Los Angeles police conducted a second round of searches in the investigation of a Pomona man suspected of threatening school children hours after a mass shooting at a Connecticut elementary school left 20 first graders dead, according to court documents obtained by NBC4.
The follow-up investigation failed to lead to a criminal filing, but the search warrant provides the timeline and exact quotations of social media postings that authorities had not previously disclosed.
LAPD's Crimestoppers program received the original web tip about postings that appeared on Facebook on Dec. 14, hours after a gunman entered Sandy Hook Elementary School in Newtown, Conn., and shot to death 26 people, 20 of them children.
"So I woke up this morning and said to myself...Dang you know would be awesome right now... Some dead kindergarteners... and Christmas early," reads one posting cited in a search warrant.
That posting and two others were made under the Facebook moniker Kyle Props. Police identified him as Kyle Bangayan, 24, a student at Cal Poly Pomona who sometimes stayed with his parents in Hollywood.
The initial search of the Hollywood apartment recovered nine firearms, including rifles, handguns and a shotgun, LAPD Chief Charlie Beck revealed on Dec. 17.
"...America, if you post one more facebook post about the shooting at the elementary school, I swear to whatever f***ing god you believe in that I will do the same goddamn thing. I have the guns, I have the incentive, and I won't commit suicide at the end..." reads a portion of a second posting, as quoted in the affidavit.
It reverberated across the blogosphere. "A little unsettling....don't you think?" concluded the article on TMZ.com that first quoted from the affidavit.
Despite the concerns raised by police, the Los Angeles District Attorney's office declined to file criminal charges, and on Dec. 17 Bangayan was released. However, Cal Poly is not allowing him to attend classes this semester and has restricted his access to campus while the University conducts a "student administrative review," said spokesman Tim Lynch.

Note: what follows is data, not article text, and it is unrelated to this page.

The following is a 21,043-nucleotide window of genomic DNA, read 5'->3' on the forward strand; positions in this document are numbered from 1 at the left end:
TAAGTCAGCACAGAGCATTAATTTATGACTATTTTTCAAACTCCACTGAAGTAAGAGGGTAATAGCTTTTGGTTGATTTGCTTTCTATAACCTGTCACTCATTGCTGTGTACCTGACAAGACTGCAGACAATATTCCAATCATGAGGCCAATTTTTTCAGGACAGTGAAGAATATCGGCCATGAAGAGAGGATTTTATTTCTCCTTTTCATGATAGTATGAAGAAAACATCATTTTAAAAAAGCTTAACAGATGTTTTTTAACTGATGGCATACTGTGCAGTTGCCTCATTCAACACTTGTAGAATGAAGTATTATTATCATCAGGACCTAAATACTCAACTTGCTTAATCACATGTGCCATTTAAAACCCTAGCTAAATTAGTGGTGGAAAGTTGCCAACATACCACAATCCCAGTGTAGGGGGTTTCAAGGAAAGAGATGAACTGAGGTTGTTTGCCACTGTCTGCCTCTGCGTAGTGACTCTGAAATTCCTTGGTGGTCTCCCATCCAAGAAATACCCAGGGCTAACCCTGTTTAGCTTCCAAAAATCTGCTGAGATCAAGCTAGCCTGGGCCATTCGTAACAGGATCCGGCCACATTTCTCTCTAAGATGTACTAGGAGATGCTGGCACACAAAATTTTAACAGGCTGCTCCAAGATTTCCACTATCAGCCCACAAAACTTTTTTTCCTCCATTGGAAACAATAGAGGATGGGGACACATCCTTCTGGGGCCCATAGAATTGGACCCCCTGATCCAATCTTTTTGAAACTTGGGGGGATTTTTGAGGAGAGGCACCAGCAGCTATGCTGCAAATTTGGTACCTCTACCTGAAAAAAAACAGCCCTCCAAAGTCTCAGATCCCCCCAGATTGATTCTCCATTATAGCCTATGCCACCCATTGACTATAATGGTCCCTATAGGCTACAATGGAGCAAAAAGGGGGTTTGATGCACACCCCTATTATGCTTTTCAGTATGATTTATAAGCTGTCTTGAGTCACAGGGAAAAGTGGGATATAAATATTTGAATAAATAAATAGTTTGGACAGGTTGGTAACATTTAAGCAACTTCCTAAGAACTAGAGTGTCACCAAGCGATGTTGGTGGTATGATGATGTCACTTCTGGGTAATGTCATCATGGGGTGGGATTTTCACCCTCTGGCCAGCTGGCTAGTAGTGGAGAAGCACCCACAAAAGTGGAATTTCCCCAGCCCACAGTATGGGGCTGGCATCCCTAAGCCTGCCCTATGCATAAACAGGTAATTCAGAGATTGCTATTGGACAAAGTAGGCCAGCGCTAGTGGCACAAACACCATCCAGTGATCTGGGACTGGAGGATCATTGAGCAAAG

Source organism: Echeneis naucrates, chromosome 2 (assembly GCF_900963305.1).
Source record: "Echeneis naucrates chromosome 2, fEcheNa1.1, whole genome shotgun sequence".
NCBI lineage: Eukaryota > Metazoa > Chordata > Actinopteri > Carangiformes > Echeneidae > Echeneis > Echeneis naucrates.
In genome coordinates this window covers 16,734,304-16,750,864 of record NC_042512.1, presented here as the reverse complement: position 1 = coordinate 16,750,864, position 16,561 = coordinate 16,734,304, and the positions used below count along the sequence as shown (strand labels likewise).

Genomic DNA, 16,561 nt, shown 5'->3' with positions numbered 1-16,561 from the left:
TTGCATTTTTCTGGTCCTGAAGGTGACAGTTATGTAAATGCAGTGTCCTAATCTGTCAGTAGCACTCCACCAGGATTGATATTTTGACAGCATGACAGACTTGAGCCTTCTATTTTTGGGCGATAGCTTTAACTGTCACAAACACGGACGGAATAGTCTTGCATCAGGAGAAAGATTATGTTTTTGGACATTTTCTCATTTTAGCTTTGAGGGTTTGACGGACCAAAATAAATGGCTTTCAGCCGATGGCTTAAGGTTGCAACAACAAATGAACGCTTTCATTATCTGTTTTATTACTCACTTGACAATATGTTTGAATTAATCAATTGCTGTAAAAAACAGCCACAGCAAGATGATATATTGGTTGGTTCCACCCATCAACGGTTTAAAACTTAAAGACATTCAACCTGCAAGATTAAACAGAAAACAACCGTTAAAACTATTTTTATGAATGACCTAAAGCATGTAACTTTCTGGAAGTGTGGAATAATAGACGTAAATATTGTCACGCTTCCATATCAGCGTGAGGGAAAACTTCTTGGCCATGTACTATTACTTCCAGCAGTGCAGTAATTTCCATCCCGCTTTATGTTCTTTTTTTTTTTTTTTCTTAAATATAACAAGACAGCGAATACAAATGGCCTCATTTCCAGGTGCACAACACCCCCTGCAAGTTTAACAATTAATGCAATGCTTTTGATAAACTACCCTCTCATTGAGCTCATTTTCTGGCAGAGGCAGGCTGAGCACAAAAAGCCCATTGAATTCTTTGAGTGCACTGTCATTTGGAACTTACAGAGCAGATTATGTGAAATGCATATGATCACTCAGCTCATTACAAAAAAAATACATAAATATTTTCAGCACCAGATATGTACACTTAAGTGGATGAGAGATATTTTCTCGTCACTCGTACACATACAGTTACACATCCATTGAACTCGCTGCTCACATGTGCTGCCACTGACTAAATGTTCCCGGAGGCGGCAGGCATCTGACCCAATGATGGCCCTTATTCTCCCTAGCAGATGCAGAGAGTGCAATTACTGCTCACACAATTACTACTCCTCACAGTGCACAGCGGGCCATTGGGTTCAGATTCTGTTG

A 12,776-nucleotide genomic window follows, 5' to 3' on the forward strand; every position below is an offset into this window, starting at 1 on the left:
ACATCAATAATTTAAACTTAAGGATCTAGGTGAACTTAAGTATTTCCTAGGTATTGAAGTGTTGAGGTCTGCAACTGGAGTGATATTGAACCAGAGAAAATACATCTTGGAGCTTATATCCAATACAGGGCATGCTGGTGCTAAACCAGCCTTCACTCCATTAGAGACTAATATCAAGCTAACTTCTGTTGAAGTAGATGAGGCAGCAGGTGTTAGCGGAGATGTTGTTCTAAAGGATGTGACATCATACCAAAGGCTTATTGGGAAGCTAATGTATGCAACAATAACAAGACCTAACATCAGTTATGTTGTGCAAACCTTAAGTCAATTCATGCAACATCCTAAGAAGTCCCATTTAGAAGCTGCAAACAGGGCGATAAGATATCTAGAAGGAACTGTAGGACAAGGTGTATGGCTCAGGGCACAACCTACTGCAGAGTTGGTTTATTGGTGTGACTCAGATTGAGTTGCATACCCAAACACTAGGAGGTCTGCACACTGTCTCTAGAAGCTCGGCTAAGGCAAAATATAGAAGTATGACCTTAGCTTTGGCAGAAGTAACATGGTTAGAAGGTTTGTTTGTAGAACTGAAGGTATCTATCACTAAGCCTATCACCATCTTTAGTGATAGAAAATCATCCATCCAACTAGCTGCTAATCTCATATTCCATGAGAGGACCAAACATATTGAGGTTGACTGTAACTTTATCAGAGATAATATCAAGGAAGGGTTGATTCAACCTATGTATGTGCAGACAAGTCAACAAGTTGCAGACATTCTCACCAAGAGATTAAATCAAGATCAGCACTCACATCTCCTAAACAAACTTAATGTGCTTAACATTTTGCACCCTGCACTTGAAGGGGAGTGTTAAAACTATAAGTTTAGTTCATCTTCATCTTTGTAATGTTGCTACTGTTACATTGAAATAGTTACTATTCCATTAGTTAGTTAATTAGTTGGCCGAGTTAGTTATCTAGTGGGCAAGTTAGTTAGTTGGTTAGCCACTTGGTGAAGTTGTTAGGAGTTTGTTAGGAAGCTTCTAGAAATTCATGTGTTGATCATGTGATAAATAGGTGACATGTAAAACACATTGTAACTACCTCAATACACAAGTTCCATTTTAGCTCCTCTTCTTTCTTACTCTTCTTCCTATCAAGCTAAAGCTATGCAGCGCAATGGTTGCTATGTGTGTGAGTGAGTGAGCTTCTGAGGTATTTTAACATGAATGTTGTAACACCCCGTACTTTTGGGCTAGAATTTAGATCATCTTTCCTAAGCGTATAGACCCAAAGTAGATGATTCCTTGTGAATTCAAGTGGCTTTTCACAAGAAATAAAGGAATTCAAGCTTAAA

The worksheet quoted Bangayan as telling officers his posting was intended "as a joke." Neither he nor his parents have been reachable for comment. At the parents' apartment Wednesday, the woman who answered the door then closed it after a reporter identified himself.
Why the DA rejected the case last month was explained in the charge evaluation worksheet prepared by Deputy DA John Gilligan.
"There is no reference to threatening actions toward any specific individual or school, which is required in the elements of the PC 422 statute," Gilligan wrote.
FBI officers were also involved in the investigation, but chose not to pursue a federal case, according to Gilligan's report.
At the time, that appeared to be the end of the investigation. However, the affidavit for the search warrant dated Dec. 20 reveals LAPD assigned detectives from its Major Crimes Division to investigate further.
The warrant obtained was for a second round of searches to focus on Bangayan's Pomona apartment and his parents' home.
The initial search by Northeast-area officers who recovered the guns from the parents' home was "consensual" with the permission of Bangayan's father, according to the affidavit.
The search warrant return report reveals investigators recovered a laptop computer and ammunition for a 12-gauge shotgun and for handguns of four different calibers: .22, .357, .38, and 9mm.
Police have not asked the District Attorney's office to reconsider the filing rejection, said DA's spokesperson Jane Robinson.
Beyond the "joke" reference, Bangayan's motivation remains unexplained. But one of the postings indicates his rage was over the attention being focused on the Newtown tragedy.
"ENOUGH ALREADY. About 20 thousand kids die everyday anyway," the post read. "There's this place called third world countries where everything sucks and kids die everyday. GET OVER YOURSELF."